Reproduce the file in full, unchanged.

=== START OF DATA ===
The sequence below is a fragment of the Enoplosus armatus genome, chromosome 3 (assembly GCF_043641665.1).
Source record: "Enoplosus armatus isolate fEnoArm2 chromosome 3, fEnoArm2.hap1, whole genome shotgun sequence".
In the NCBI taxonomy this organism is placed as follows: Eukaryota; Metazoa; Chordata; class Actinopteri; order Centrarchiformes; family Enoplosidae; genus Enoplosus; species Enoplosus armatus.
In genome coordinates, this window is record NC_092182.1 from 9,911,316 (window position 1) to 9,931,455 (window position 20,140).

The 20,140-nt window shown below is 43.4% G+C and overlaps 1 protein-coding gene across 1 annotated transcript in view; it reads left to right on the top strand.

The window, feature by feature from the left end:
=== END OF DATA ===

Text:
The sequence below is a fragment of the Enoplosus armatus genome, chromosome 3 (assembly GCF_043641665.1).
Source record: "Enoplosus armatus isolate fEnoArm2 chromosome 3, fEnoArm2.hap1, whole genome shotgun sequence".
In the NCBI taxonomy this organism is placed as follows: Eukaryota; Metazoa; Chordata; class Actinopteri; order Centrarchiformes; family Enoplosidae; genus Enoplosus; species Enoplosus armatus.
In genome coordinates, this window is record NC_092182.1 from 9,911,316 (window position 1) to 9,931,455 (window position 20,140).

The 20,140-nt window shown below is 43.4% G+C and overlaps 1 protein-coding gene across 1 annotated transcript in view; it reads left to right on the top strand.

The window, feature by feature from the left end: